I thought this was a good and interesting post. It is something that I've been thinking about personally. In the last year or so, I haven't used translations much or at all for Greek. Before that, I used them extensively for the Anabasis, which now I can generally pick up and read like any English novel. As my Greek got better, however, I felt less need for translations. I don't think that I looked into a translation of Andocides even once while reading On the Mysteries.Timothée wrote:I have to admit something. This is emphatically only I, but I have great difficulties in using translations, which results to my own detriment, no doubt. I do check translations of ancient literature every now and then, but for some reason whenever I consult them, I always feel very filthy afterwards. I feel I have cheated, let myself down. That I should be able to go through this without cheating. And I fear I will be found out. Of course the counter-argument is that it is in the same way actually also cheating to consult dictionaries and grammars. The mind is full of cognitive dissonance.
Therefore I would probably only allow myself to use nothing but dictionaries, grammars, monographs, and commentaries (and possibly articles) even with Thucydides. That no matter how big a difficulty and how long ever it takes, I have to get to the meaning by my own effort, unaided. That would no doubt result in failure. I don’t write this to say Paul cannot use translations, as he definitely can and quite probably should. I suppose I write this for my own psychoanalysis...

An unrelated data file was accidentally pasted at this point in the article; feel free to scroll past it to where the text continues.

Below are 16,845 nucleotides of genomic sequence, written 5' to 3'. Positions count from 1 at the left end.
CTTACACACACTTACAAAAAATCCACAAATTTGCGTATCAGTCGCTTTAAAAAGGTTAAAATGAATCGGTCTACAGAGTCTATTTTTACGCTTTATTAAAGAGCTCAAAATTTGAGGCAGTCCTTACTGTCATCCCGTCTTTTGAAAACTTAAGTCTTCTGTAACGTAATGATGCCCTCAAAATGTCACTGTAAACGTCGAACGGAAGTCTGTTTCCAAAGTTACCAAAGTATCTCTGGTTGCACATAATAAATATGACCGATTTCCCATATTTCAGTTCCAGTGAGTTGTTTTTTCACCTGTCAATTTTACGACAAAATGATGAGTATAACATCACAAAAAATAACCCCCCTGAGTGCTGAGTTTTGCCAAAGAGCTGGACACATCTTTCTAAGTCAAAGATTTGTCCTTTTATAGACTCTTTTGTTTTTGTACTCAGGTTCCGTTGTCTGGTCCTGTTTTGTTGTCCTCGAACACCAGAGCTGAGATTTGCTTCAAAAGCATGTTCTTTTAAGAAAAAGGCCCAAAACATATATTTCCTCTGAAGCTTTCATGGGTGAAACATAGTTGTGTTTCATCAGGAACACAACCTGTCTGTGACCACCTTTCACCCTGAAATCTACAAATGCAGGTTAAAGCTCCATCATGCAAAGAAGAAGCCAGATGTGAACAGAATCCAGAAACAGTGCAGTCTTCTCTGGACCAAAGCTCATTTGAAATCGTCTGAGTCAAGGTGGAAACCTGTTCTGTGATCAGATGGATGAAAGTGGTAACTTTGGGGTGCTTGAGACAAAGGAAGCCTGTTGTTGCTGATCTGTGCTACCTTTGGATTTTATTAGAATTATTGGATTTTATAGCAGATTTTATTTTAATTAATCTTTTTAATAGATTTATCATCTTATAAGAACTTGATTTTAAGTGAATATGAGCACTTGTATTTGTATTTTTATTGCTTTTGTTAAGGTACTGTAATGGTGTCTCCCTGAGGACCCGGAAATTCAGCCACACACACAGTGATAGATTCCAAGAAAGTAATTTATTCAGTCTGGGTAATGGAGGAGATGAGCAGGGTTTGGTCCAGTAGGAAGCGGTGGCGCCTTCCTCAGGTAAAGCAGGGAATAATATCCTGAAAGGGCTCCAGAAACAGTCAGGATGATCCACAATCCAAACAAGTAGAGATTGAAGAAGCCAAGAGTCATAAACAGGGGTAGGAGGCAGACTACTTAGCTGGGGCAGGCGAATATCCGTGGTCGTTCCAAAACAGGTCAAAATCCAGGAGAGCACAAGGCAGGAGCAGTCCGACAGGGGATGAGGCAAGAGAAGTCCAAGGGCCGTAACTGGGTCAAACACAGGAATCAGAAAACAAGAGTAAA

But in the last few weeks, I decided to shake up my learning methods again, so that I don't get too complacent. I've been reading Homer in the Greek, while listening to Lattimore (other translations are less useful for this practice). And I've done the same, to a limited extent, with Herodotus and Plutarch using some old 19th century translations. Reviewing Medea the last couple of days, I've also been using the translation, looking at it whenever I don't remember a word or a construction, so that I can review a few dozen lines very quickly.
For me, I guess, the goal remains fluency. Translations aren't a cheat so much as a tool. They expand the amount of Greek that I can expose myself to at once.
The only thing in my fluency quest that I feel that I'm not picking up through reading, is basic "utility" Greek. At some point I need to sit down and perfect my accidence and syntax and usage with the 100-200 basic Greek verbs, so that I can speak and write them all fluently in all basic constructions.